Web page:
New colours for metal patinas are being developed
by researchers Prof. Stephen McNeil
and fourth-year undergraduate Ashley Devantier – photo
by Tim Swanky
UBC Reports | Vol. 55 | No. 2 | Feb.
By Jody Jacob
Imagine a purple Statue of Liberty, dressed in a canary-yellow
robe, holding a bright red flame.
The artistic concept is in the scientific works, thanks
to research by Ashley Devantier, a fourth-year UBC Okanagan
student using chemistry to create more colour options for
artists working with patinas.
A patina is a coloured coating on the surface of bronze
or similar metals, often produced naturally by oxidation
over a long period — such as the blue-green colour
on the Statute of Liberty’s copper surfaces. Artificial
patinas are used by artists to add an antique look or feel
to their artwork, but these artificial patinas have their
drawbacks: they’re confined to a very limited colour
palette (usually blue-green) and often use highly toxic or
By mixing and manipulating common — and far less toxic
— metallic elements and identifying the molecular basis
for new colours, Devantier has produced nearly a full rainbow
of colours not previously available in the patina palette.
In addition, she has studied and analyzed the underlying
molecular changes that take place when applying these new
“I took some common metallic elements — like chromium,
iron, cobalt and copper — which are known to give compounds
with very intense, vibrant colours, and started to explore
the chemical processes that occur when they are applied to
bronze surfaces,” says Devantier. “All
of a sudden these amazing colours started to show up.”
Although the practical applications are yet to be determined,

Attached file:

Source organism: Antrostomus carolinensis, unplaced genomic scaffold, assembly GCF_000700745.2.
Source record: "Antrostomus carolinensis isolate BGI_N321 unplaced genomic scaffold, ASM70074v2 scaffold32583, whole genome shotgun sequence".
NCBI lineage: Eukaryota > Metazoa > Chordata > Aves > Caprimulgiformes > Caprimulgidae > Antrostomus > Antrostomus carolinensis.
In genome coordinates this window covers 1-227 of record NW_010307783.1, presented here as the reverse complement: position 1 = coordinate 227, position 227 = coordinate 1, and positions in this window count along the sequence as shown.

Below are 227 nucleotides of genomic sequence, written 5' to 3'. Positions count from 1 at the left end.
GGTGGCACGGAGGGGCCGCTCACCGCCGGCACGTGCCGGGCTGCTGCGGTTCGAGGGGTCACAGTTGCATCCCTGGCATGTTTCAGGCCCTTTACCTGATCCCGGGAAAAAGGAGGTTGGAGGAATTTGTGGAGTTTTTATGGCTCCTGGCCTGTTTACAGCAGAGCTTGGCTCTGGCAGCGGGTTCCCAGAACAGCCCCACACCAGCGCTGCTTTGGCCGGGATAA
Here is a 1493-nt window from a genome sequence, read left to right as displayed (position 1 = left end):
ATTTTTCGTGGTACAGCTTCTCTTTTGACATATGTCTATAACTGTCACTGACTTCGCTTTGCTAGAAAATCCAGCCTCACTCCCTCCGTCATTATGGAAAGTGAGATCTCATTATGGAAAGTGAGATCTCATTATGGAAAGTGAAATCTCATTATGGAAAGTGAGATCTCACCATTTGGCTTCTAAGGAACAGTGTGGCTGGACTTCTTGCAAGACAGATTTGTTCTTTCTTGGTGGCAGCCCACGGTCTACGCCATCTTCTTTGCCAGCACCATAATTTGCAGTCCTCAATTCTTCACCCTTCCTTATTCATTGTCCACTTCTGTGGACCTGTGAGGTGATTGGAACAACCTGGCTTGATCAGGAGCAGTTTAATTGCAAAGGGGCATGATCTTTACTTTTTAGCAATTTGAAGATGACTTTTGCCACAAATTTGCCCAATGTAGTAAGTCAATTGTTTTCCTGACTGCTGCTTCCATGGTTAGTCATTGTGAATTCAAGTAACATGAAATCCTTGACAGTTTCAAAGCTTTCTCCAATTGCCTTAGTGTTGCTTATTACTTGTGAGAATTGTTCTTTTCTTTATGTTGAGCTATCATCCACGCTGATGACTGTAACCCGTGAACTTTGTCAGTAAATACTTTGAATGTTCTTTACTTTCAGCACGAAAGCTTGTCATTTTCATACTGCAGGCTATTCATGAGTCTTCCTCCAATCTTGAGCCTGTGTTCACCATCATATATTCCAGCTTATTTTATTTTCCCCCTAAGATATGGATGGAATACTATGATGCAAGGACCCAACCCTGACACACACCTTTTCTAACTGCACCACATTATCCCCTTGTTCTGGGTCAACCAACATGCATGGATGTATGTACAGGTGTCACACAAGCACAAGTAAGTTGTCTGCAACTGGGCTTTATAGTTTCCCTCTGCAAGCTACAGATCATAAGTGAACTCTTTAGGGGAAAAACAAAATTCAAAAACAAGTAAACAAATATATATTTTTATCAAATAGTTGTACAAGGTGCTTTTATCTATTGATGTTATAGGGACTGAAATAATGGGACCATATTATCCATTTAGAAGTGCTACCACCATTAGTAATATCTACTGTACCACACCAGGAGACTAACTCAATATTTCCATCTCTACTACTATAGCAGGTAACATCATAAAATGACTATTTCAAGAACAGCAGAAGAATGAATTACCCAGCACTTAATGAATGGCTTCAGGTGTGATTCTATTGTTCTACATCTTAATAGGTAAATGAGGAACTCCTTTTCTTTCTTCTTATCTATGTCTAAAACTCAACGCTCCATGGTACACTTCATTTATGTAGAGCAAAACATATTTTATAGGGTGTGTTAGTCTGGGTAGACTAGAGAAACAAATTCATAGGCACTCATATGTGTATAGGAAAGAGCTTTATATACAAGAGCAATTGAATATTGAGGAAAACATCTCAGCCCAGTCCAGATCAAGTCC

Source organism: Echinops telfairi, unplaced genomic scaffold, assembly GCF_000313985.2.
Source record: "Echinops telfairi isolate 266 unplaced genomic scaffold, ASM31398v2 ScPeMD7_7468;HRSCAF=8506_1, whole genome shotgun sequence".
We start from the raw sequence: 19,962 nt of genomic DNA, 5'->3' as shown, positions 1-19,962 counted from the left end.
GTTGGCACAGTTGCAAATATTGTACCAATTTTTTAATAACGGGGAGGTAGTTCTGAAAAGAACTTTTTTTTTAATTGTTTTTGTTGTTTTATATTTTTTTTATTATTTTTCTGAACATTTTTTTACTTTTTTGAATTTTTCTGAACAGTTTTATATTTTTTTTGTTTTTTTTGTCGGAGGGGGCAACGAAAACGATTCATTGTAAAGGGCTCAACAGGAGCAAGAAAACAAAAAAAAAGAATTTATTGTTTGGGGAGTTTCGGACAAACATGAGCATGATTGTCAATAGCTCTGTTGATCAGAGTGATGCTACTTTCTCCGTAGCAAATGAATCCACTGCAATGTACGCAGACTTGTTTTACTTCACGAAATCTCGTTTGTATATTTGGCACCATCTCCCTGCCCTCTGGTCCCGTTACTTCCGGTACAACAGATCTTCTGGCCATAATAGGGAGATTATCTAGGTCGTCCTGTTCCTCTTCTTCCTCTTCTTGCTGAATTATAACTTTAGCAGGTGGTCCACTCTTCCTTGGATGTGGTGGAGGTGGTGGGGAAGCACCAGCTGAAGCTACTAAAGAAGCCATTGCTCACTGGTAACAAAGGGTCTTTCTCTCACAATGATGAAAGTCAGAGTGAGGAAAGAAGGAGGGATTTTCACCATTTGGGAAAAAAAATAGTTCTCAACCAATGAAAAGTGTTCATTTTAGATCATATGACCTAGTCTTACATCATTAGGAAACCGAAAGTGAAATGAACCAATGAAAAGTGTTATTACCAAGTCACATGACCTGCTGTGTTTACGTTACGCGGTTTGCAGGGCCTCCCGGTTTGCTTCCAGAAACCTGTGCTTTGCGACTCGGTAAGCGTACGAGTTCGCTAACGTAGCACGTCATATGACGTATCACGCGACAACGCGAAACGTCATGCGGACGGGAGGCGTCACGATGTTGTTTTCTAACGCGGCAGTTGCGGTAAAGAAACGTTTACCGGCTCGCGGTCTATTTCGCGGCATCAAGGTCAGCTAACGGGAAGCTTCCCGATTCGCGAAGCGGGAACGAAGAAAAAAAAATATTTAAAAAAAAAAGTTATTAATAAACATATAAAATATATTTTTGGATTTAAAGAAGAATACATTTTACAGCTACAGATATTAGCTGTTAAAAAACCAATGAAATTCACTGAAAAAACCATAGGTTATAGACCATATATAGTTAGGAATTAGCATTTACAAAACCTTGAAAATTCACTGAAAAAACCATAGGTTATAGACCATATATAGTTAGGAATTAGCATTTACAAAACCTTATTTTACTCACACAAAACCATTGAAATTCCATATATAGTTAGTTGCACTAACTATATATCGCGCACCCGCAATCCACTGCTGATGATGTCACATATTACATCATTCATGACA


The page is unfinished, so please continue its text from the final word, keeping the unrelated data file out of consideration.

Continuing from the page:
Devantier’s research could potentially give artists
new, less-toxic formulas to create patinas of varyingcolours
Devantier, who received an Undergraduate Research Award
(URA) from the Irving K. Barber School of Arts and Sciences
to conduct her research last summer, says interest in her
work has been overwhelming and the experience itself has
“The response I’ve had from the internal UBC
arts community is fantastic,” she says. “Personally,
when I look at where I was only a few months ago and where
this project has taken me over time, well, it’s mind-boggling.
The URA grant has completely changed my personal path and
the way I thought about science and research.”
Devantier had planned to finish her Bachelor of Science
degree in chemistry by December. She was looking forward
to finishing university and was eager to start working —
in whatever field she was able to land a job. But after receiving
the URA and completing the research part of her project last
summer, Devantier decided to continue with her project through
an honours thesis.
“This project has been in Ashley’s hands since
day one,” says Stephen McNeil, assistant professor
of chemistry and primary supervisor of Devantier’s
patina research project. “It is really something off
the beaten path. I was surprised to find out that nobody
seemed to have done the preliminary work to see what transition
metals could be put on a surface to create colour, so it
was very exploratory at the start. It’s a visually
enticing project that really bridges science and art.”
Currently, as part of her honours thesis, Devantier is studying
molecular changes over time occurring on the surface of the
bronze patinas, and recording them. The next step will be
to approach the arts community to determine the practical
applications of the research.
Although the project has been rewarding for Devantier, it
has presented interesting challenges.
“There was the great saga of the disappearing red,” she
says. “I produced this beautiful bright red and for
the life of me I couldn’t figure out how to do it again.
I used the exact same mixture, and it would repeatedly turn
blue. I was convinced the colour gods hated me.”
A few weeks of perseverance and careful study revealed the
cause: solutions of an iron salt would react with the copper
atoms in the bronze surface, yielding a red iron compound.
If the iron solution had time to react with oxygen in the
surrounding atmosphere, the iron complex would oxidize, and
form a blue colour instead. Applying the iron under a flow
of nitrogen gas would prevent the oxidation, leaving the
original red. Chemical identification of the blue and red
materials provided the clues needed to reproduce each colour.
“Figuring that out was the most rewarding thing I’ve
ever done,” says Devantier.